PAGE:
Student entrepreneurs who sold booze stand to lose--big

For those of you looking to entertain your entrepreneurial spirit and start your own business while an undergrad -- whether it be to beef up your resume or to fund your alcohol addiction -- you'd be wise to learn from the failures of your predecessors. Otherwise, you may end up facing expenses you can't afford.

Take, for example, the brave founders of

Campus Drank -- an online alcohol delivery service based in Madison, Wisc. -- came under serious legal scrutiny for operating without a liquor license and violating local laws governing the sale and distribution of alcohol. Such laws, according to Assistant City Attorney Jennifer Zilavy, dictate that a face-to-face transaction must take place in a store before a consumer can take possession of alcohol and the company could face fines of up to $500,000. The University of Wisconsin is still determining whether or not they will separately hold the student founders of the company responsible for violating UW policy.

While I find all of the impending legal sanctions a tad overbearing, the Campus Drank founders made some apparent mistakes.

It's a sound business idea. What self-respecting social drinker, fraternity brother or budding alcoholic hasn't daydreamed about the existence of an alcohol delivery service, a la Southern California's King Keg? A world where getting booze is as easy as ordering a pizza? This is an insanely viable market, especially in cities that depend on college campuses for their very survival. Imagine the DUI's that could be avoided if there were businesses who could reliably and responsibly perform this service.

But Campus Drank founders Danny Haber and Matthew Siegel, it appears, carelessly conducting business outside of the law and arguably could have done a great deal more to save themselves the trouble of dealing with these serious legal sanctions as minors. The idea was undeniably a good one -- but these guys got bad advice. In court documents, Siegel says Alderman Mike Verveer told them not to worry, that there was loophole in the ordinance involving delivery.

Here are just a few ideas to keep you out of bankruptcy court before you turn 21:

1. If Siegel's claims are proven correct, then take any business or legal advice that Mike Verveer has to offer with a gigantic grain of salt.

2. Carefully consider what sort of identity you want your "company" to assume. A fraternity brother of mine started his own LLC while still in high school. He discovered it was much easier to secure contracts as a corporate entity while still a student. Some of the most obvious benefits of starting an LLC relate to how your company will be taxed -- you avoid double taxation -- but there are also benefits associated with limited liability. For businesses trying to get on their feet, this is perhaps the most important attribute.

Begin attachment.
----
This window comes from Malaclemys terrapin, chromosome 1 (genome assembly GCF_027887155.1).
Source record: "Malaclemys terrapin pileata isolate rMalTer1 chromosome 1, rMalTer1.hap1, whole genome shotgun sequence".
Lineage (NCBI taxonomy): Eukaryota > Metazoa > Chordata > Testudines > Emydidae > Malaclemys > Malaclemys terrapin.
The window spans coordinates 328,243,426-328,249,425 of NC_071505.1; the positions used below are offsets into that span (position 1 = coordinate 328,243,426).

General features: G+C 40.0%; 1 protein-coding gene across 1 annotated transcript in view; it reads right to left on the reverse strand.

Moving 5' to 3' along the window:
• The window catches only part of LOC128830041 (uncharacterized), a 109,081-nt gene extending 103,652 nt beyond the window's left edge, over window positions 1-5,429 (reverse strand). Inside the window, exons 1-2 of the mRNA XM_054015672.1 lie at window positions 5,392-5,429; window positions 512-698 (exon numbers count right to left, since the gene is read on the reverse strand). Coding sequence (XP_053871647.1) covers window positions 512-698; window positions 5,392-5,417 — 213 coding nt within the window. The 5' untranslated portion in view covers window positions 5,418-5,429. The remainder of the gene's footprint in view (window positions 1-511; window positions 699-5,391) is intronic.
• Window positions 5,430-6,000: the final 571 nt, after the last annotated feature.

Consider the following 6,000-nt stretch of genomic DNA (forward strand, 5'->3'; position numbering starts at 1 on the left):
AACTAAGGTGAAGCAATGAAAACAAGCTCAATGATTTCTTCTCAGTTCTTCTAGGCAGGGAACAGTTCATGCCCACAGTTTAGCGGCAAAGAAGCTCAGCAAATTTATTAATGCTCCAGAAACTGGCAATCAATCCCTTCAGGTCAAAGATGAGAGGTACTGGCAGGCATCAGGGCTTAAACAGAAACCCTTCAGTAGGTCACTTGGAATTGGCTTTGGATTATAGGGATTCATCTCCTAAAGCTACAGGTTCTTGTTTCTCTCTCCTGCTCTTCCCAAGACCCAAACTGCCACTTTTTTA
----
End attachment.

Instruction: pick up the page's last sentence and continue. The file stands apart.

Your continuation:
There are many ways to form an LLC, but for those with limited capital who aren't well-versed in business/corporate law, one of the best is through They file all of the necessary paperwork and ensure that your LLC is operating as a legal entity within the boundaries of the state where it's established. Hiring a lawyer to make things official is much more expensive (about $200/hr for simply sending certified legal correspondence), and you'll get the same results.

3. Micromanage.
The distributor secured by Campus Drank -- University Avenue Liquor -- did not have a license to also be a wholesale distributor. You can't depend on others outside of your company to be in compliance with all the regulations, even if they are intricately involved in the business that you are conducting

4. Try not to conduct business out-of-state. At least at first, especially if your business involves shipping tangible goods. Being ambitious is great, but don't bite off more than you can chew. If you're serious about making your venture work, you'll treat it like a venture and not a game of slap the boxed wine bag. There are, however, certain tax benefits associated with conducting interstate commerce once you're comfortably on your feet. For example, the Federal Interstate Income Tax Law prohibits any state from collecting taxes on income generated from a business that's simply soliciting orders without a physical presence in that state. If this sounds confusing, it's probably not the right time to expand your business. The bottom line, is consult a tax expert in your area.

Overall, your goal should be to start small and make sure you are operating legally. If you can consistently run your own business, you'll have experience that most people don't have years out of undergrad.

Remember: Avoid loopholes and always expect that somebody, somewhere is waiting for you to make your first mistake.

James Van Meter is Money College's "Frugal Frat Boy," contributing pieces of sound financial advice when he's not tapping the keg. Send tips to James at
Read Full Story

From Our Partners